Antibiotic Combination Kills Resistant Bacteria Affecting CF Patients, Study Reports

Antibiotic Combination Kills Resistant Bacteria Affecting CF Patients, Study Reports
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A triple-antibiotic combination completely eliminated antibiotic-resistant Mycobacterium abscessus, a bacterial infection especially dangerous to people with cystic fibrosis (CF), a study found. 

Combined doses of three antibioticsamoxicillin, imipenem, and relebactam — were effective at killing M. abscessus isolated from CF patients. 

The study, “Effect of Amoxicillin in combination with Imipenem-Relebactam against Mycobacterium abscessus,” was published in the journal Nature Scientific Reports

People with CF are susceptible to opportunistic infections, including one caused by a non-tuberculous mycobacteria (NTM) called Mycobacterium abscessus.

M. abscessus infection is resistant to many so-called beta-lactam antibiotics, including penicillin and amoxicillin, because it has an enzyme —  beta-lactamase — that breaks down the antibiotics before they can act.

Medicines have been developed to selectively inhibit the beta-lactamase enzyme, and some have been used in combination to prevent their breakdown. 

People with M. abscessus infection often are treated with imipenem (marketed as Primaxin by Merck), which has the highest activity against M. abscessus and cannot be broken down by the beta-lactamase enzyme.

The combination of relebactam (a beta-lactamase inhibitor), imipenem and cilastatin (a compound that blocks the metabolism of relebactam) — together known as Recarbrio and marketed by Merck — was approved by the U.S. Food and  Drug Administration in 2019 to treat urinary tract and abdominal bacterial infections. (Notably, Merck is known as MSD outside of the U.S. and Canada.)

Researchers at Aston University in the U.K. tested both imipenem and relebactam, together with amoxicillin, against bacterial samples (isolates) taken from 16 infected CF patients. 

In all cases, the addition of relebactam made the bacteria fully susceptible to the action of amoxicillin, resulting in 100% elimination of M. abscessus bacteria. 

As expected, imipenem alone was effective against M. abscessus; however, its effectiveness was enhanced by the addition of relebactam, and improved even more with the addition of amoxicillin. 

With the addition of amoxicillin, four times less imipenem and relebactam were needed to achieve the same inhibitory effect.

A triple-combination therapy that is effective at lower doses may lessen the side effects of established treatments, improving the health, quality of life, and survival chances of infected CF patients. 

“Our findings represent a timely and highly impactful discovery that could be easily translatable into the clinical setting, providing a new therapeutic option for M. abscessus infections,” the researchers said.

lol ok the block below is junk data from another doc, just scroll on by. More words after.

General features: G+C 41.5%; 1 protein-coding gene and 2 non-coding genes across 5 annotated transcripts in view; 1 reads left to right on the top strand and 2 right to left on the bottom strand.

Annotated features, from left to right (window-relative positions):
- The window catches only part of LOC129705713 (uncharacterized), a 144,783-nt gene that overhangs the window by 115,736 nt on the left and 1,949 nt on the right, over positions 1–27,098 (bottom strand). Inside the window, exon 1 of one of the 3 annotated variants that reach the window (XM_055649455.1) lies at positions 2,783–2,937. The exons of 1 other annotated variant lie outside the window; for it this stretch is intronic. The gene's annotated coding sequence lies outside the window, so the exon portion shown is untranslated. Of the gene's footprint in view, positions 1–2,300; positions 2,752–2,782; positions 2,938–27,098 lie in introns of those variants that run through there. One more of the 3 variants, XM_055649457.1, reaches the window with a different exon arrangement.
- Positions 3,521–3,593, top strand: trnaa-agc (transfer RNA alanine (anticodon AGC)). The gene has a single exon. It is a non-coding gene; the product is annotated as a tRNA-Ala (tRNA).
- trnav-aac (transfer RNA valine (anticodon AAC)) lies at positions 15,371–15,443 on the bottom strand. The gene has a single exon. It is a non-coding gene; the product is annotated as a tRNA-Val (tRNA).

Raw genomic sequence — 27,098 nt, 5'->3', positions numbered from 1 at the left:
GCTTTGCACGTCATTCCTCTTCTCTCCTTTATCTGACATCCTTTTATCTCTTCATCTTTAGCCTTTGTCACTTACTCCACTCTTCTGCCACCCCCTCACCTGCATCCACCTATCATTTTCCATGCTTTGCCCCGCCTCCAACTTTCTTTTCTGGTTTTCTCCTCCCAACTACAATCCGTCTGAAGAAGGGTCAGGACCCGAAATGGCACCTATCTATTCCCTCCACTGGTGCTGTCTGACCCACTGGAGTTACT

“Our new drug combination is significantly less toxic than those currently used, and so far we have managed to kill every patient’s bacterial isolate that we have received,” Jonathan Cox, PhD, a lecturer in microbiology at Aston University and the team’s leader, said in a press release.

“Because amoxicillin is already widely available, and imipenem-relebactam has just been approved for use by the Food and Drug Administration in the U.S., these drugs are already available to clinicians,” Cox said. “We therefore hope to start treating patients as soon as possible.”

The next step will be to test the combination on infected CF patients, and compare it to antibiotics already available. 

Mycobacterium abscessus, also known as NTM, is the most feared infection a person with cystic fibrosis can develop,” said Paula Sommer, PhD, head of research at the Cystic Fibrosis Trust in the U.K. “Taking drugs to treat NTM can add to an already significant regime of daily treatments, and take up to a year to clear infections. We look forward to a time when effective, short courses of treatment are available to treat NTM.”

Steve holds a PhD in Biochemistry from the Faculty of Medicine at the University of Toronto, Canada. He worked as a medical scientist for 18 years, within both industry and academia, where his research focused on the discovery of new medicines to treat inflammatory disorders and infectious diseases. Steve recently stepped away from the lab and into science communications, where he’s helping make medical science information more accessible for everyone.
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Patrícia holds her PhD in Medical Microbiology and Infectious Diseases from the Leiden University Medical Center in Leiden, The Netherlands. She has studied Applied Biology at Universidade do Minho and was a postdoctoral research fellow at Instituto de Medicina Molecular in Lisbon, Portugal. Her work has been focused on molecular genetic traits of infectious agents such as viruses and parasites.
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Steve holds a PhD in Biochemistry from the Faculty of Medicine at the University of Toronto, Canada. He worked as a medical scientist for 18 years, within both industry and academia, where his research focused on the discovery of new medicines to treat inflammatory disorders and infectious diseases. Steve recently stepped away from the lab and into science communications, where he’s helping make medical science information more accessible for everyone.
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